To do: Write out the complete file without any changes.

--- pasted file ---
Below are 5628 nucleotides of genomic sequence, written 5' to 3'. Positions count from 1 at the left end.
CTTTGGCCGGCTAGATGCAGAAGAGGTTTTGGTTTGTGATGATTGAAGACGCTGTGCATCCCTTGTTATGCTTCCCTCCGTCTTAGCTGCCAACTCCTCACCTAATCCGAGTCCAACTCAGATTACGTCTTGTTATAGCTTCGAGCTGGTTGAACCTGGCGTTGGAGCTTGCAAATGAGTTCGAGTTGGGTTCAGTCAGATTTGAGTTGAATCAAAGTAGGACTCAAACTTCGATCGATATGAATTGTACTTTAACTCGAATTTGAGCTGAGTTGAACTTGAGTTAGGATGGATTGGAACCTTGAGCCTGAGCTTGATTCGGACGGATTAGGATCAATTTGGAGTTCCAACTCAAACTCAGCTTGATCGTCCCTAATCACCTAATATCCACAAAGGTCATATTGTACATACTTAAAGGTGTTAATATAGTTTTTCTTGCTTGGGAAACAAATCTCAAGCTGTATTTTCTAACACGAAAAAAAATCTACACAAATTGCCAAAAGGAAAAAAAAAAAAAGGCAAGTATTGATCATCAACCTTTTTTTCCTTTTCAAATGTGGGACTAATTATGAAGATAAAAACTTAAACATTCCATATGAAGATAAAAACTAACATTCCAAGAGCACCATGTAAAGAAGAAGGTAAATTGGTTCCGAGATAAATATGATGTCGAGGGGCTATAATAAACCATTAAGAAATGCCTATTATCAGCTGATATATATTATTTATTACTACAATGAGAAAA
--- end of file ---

Below are 5628 nucleotides of genomic sequence, written 5' to 3'. Positions count from 1 at the left end.
CTTTGGCCGGCTAGATGCAGAAGAGGTTTTGGTTTGTGATGATTGAAGACGCTGTGCATCCCTTGTTATGCTTCCCTCCGTCTTAGCTGCCAACTCCTCACCTAATCCGAGTCCAACTCAGATTACGTCTTGTTATAGCTTCGAGCTGGTTGAACCTGGCGTTGGAGCTTGCAAATGAGTTCGAGTTGGGTTCAGTCAGATTTGAGTTGAATCAAAGTAGGACTCAAACTTCGATCGATATGAATTGTACTTTAACTCGAATTTGAGCTGAGTTGAACTTGAGTTAGGATGGATTGGAACCTTGAGCCTGAGCTTGATTCGGACGGATTAGGATCAATTTGGAGTTCCAACTCAAACTCAGCTTGATCGTCCCTAATCACCTAATATCCACAAAGGTCATATTGTACATACTTAAAGGTGTTAATATAGTTTTTCTTGCTTGGGAAACAAATCTCAAGCTGTATTTTCTAACACGAAAAAAAATCTACACAAATTGCCAAAAGGAAAAAAAAAAAAAGGCAAGTATTGATCATCAACCTTTTTTTCCTTTTCAAATGTGGGACTAATTATGAAGATAAAAACTTAAACATTCCATATGAAGATAAAAACTAACATTCCAAGAGCACCATGTAAAGAAGAAGGTAAATTGGTTCCGAGATAAATATGATGTCGAGGGGCTATAATAAACCATTAAGAAATGCCTATTATCAGCTGATATATATTATTTATTACTACAATGAGAAAA